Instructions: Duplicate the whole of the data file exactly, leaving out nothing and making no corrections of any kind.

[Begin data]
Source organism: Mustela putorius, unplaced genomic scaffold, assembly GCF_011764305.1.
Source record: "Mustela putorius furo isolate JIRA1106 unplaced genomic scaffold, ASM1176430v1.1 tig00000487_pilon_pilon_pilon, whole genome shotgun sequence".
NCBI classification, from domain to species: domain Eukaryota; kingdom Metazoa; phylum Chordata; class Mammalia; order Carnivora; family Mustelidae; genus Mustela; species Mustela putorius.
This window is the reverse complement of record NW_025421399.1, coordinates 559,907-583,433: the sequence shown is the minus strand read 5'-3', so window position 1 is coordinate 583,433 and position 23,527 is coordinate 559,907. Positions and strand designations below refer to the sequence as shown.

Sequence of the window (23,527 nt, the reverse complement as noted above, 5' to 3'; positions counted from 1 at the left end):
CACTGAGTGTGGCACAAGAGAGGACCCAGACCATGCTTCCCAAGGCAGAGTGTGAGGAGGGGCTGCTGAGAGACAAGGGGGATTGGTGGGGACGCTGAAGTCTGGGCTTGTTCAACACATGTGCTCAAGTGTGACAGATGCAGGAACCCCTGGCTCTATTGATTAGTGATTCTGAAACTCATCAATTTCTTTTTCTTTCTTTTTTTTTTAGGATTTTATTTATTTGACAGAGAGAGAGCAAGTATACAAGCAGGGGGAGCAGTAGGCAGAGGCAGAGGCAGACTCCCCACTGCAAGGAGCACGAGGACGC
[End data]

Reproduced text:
Source organism: Mustela putorius, unplaced genomic scaffold, assembly GCF_011764305.1.
Source record: "Mustela putorius furo isolate JIRA1106 unplaced genomic scaffold, ASM1176430v1.1 tig00000487_pilon_pilon_pilon, whole genome shotgun sequence".
NCBI classification, from domain to species: domain Eukaryota; kingdom Metazoa; phylum Chordata; class Mammalia; order Carnivora; family Mustelidae; genus Mustela; species Mustela putorius.
This window is the reverse complement of record NW_025421399.1, coordinates 559,907-583,433: the sequence shown is the minus strand read 5'-3', so window position 1 is coordinate 583,433 and position 23,527 is coordinate 559,907. Positions and strand designations below refer to the sequence as shown.

Sequence of the window (23,527 nt, the reverse complement as noted above, 5' to 3'; positions counted from 1 at the left end):
CACTGAGTGTGGCACAAGAGAGGACCCAGACCATGCTTCCCAAGGCAGAGTGTGAGGAGGGGCTGCTGAGAGACAAGGGGGATTGGTGGGGACGCTGAAGTCTGGGCTTGTTCAACACATGTGCTCAAGTGTGACAGATGCAGGAACCCCTGGCTCTATTGATTAGTGATTCTGAAACTCATCAATTTCTTTTTCTTTCTTTTTTTTTTAGGATTTTATTTATTTGACAGAGAGAGAGCAAGTATACAAGCAGGGGGAGCAGTAGGCAGAGGCAGAGGCAGACTCCCCACTGCAAGGAGCACGAGGACGC